The detail that is missing in your narrative is that most of the new technologies are exponentially cheaper and profitable, and need less and less people to make it work. This leds to the version of capitalism that we are living were a handful of big tech have more power over the world than most governments. The differences between those that have a lot and those that have nothing is increasingly bigger. Technocratic Capitalism is failing us. And I say this as one of the few privileged.
Every economic system is a function of human behavior, incentives, and the utilization of limited resources that have alternative uses. Technocratic capitalism isn't failing us - we're failing us. No one is forcing people to exchange their money for optional technology, goods, or services. People can live comfortably without the plethora of discretionary purchases they make. But people want stuff and capitalism supplies it at a price point people are willing to pay.

And merchants have been controlling governments long before automation was invented - this isn't a new problem. Government corruption is guaranteed similar to how corruption is guaranteed in any economic system including capitalism. This is why government must be kept small in order to lessen its harm and this is why businesses shouldn't be receiving corporate welfare or be allowed to lobby for anti-competitive legislation. And neither should government be handing out no-strings-attached UBI that will only incentivize more spending and sloth.

How is giving more people money to spend going to stop automation from progressing or CEO pay from expanding? Companies are automating now because of the cost of employment - so we're going to tax them even more and that will somehow automagically stop incentivizing automation's desirability? Wages are one of the few costs that a company can control either by workforce reduction, productivity pressure (you better make more widgets or I'll find someone who can), or automation. As a society we have incentivized automation as a result of our political and economic choices. A $27k dishwashing machine is a better investment than paying a single diswasher $15 dollars an hour ($31k in yearly wages) + the cost of benefits. And the more dishwashers your business requires, and the more the cost of employment rises, the better the Hobart Automated Systems start to look.
Last edited by Campitor on Thu Jun 13, 2019 9:19 pm, edited 1 time in total.

7Wannabe5
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Re: The benefits of a basic income // much higher min wage

Post by 7Wannabe5 » Thu Jun 13, 2019 6:50 am

IlliniDave wrote:-Freedom Dividend gives Warren Buffet as much as it gives anyone else, so there's an inherent inefficiency to it.
I actually think this is a point in its favor, because it takes energy to create and maintain a line separating those who need financial assistance from those who don't, and the constant input of energy needed to maintain any boundary leads to the growth of chaos in the rift. Why ban those who have passed the diving test from access to the shallows? A good many extremely frugal and/or bohemian people choose, at least for a time, to live in low-income neighborhoods in order to save money, but currently they can't gain admission to housing that is subsidized for low income only. The urban neighborhoods that are a mix of recent immigrants, artists, penny-pinching cheapskates, stubborn old women, working class semi-alcoholics, and others are much more vibrant, healthy communities than the blocks of subsidized housing.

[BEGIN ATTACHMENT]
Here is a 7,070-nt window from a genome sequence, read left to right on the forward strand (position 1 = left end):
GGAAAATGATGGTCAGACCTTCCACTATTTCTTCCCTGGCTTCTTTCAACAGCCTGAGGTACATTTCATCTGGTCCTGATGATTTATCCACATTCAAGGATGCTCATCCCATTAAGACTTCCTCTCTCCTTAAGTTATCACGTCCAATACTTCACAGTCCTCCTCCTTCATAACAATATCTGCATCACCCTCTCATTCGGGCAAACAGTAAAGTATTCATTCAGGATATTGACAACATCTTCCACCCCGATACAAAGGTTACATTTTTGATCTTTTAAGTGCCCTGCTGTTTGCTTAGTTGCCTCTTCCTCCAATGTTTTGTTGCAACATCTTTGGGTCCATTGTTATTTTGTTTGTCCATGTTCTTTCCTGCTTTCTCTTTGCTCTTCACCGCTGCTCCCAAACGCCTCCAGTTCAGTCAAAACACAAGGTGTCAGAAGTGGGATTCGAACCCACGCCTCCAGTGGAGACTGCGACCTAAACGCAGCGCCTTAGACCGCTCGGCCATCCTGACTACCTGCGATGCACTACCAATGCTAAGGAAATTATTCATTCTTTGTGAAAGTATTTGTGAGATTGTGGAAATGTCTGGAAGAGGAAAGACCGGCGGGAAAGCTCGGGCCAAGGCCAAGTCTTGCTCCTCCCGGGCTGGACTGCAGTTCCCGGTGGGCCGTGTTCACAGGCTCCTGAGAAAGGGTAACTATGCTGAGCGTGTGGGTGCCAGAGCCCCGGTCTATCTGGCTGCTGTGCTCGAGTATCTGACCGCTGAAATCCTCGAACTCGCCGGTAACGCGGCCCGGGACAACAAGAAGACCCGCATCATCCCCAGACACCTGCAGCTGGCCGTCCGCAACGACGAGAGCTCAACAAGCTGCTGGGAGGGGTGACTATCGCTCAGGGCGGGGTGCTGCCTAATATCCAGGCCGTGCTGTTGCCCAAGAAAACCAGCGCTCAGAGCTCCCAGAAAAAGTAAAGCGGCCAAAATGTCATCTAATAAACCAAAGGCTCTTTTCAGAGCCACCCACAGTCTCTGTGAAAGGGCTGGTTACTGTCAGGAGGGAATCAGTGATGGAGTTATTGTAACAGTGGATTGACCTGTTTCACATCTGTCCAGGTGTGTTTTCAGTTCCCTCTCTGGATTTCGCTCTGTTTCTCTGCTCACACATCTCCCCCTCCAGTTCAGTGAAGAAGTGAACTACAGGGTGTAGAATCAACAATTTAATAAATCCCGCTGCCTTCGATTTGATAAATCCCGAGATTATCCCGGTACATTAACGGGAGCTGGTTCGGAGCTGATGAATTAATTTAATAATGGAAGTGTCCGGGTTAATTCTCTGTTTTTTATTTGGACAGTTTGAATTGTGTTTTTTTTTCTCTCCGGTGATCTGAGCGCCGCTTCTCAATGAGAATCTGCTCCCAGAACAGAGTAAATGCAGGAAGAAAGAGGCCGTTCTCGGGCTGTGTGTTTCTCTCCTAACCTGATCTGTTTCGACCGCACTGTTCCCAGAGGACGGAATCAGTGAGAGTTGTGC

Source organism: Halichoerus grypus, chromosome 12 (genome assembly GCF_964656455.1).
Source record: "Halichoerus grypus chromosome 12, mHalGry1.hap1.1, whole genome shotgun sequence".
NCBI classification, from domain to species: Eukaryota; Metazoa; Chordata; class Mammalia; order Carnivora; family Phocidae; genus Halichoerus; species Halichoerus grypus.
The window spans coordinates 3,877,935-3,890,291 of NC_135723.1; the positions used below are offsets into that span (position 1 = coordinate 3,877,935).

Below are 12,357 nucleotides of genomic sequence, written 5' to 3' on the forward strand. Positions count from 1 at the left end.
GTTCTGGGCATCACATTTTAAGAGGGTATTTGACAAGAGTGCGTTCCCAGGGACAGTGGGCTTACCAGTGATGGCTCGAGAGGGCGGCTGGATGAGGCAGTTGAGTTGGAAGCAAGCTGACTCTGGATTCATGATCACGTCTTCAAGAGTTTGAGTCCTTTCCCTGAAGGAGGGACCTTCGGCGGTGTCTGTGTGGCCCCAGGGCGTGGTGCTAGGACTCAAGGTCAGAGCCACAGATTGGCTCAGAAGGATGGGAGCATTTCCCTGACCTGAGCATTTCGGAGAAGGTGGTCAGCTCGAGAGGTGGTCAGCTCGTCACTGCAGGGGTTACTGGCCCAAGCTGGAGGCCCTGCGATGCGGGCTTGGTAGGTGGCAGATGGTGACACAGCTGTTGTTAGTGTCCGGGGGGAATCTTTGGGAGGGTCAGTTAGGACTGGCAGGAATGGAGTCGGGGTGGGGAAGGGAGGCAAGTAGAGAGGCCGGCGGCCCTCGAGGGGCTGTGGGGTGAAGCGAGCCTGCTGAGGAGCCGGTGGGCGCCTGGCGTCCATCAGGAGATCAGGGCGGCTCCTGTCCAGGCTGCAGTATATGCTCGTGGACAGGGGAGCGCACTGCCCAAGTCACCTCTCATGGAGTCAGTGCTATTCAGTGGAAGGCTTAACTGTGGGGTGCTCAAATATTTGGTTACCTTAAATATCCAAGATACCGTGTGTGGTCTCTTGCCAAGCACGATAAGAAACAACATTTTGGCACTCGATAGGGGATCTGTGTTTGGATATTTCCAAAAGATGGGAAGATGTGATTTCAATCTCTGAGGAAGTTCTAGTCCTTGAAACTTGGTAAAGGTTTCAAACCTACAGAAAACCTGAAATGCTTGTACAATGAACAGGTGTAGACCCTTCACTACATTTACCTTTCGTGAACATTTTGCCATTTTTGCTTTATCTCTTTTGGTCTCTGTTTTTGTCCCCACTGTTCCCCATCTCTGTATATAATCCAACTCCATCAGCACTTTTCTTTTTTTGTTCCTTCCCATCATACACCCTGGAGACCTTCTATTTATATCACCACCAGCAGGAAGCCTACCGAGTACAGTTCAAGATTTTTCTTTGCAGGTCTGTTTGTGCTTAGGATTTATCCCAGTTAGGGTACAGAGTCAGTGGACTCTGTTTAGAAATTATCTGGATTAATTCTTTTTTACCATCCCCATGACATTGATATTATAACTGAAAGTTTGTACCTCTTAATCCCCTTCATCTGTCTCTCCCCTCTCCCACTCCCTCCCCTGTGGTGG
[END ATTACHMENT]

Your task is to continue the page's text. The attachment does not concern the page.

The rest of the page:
Could well be there are other approaches with substantial efficacy, which obviously would involve ongoing redistributive activity, but I don't think Yang has the answers.
Well, as I recall, you didn't like my plan for affluent individuals to be given the privilege/responsibility to care for more than one spouse and assorted previous offspring :lol:
Campitor wrote:Technocratic capitalism isn't failing us - we're failing us. No one is forcing people to exchange their money for optional technology, goods, or services.
I am not going to be able to articulate my muddled thoughts very clearly here, but one day last year I was sitting at a table in Starbucks I had rented for a few hours with the purchase of a macchiato, studying for an online course in data science, and I realized that the "optionality" of modern technology is a myth. I didn't necessarily have to be one of the individuals all over the world sitting in relatively affluent surroundings putting my brain through oddly old-fashioned calisthenic-like problem sets based on data garnered from the sinking of a luxury liner more than 100 years ago, but the current global situation is such that somebody has to do it or people will die, because we are so over-populated we must keep spinning more and more efficient at the margins.

IOW, in 1776 the human species was living in a situation (global ecosystem) that was much more robust and resilient, because it had not yet been over-optimized. So, in that sense, each human of that era was much more wealthy than each human of this era. We have traded, down-graded, the profound complexity of the natural world in which we originally found ourselves, for the imagined complexity of a million different products which will slowly rot into oblivion over our graves.

Campitor
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Re: The benefits of a basic income // much higher min wage

Post by Campitor » Thu Jun 13, 2019 8:32 am

7Wannabe5 wrote:
Thu Jun 13, 2019 6:50 am
IOW, in 1776 the human species was living in a situation (global ecosystem) that was much more robust and resilient, because it had not yet been over-optimized. So, in that sense, each human of that era was much more wealthy than each human of this era. We have traded, down-graded, the profound complexity of the natural world in which we originally found ourselves, for the imagined complexity of a million different products which will slowly rot into oblivion over our graves.
I agree in a sense - but I think this realization still could have been had without drinking a macchiato in a Starbucks. It could have occurred drinking some tap water at home. Multiply this behavior by 250+ million people (adults in the US) and the problems of resource depletion is amplified significantly. Did you include the Starbucks anecdote for irony? If so - that was a nice literary turn. It was kind of cool.